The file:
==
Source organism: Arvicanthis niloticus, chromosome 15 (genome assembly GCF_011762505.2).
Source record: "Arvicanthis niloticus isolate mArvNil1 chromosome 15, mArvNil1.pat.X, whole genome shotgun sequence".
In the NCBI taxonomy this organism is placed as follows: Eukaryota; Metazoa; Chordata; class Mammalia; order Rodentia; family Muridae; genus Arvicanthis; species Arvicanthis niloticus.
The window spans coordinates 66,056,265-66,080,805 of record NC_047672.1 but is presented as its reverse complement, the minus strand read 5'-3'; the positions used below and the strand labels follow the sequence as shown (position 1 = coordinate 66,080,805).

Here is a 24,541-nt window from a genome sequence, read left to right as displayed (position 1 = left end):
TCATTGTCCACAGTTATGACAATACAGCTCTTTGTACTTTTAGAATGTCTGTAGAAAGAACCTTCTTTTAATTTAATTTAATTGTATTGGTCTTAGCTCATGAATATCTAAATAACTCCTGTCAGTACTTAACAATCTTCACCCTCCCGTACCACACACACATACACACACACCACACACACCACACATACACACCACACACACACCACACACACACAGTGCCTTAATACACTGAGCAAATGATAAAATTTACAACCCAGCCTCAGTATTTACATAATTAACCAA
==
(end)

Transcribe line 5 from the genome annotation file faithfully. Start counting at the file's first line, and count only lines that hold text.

Here is a 24,541-nt window from a genome sequence, read left to right as displayed (position 1 = left end):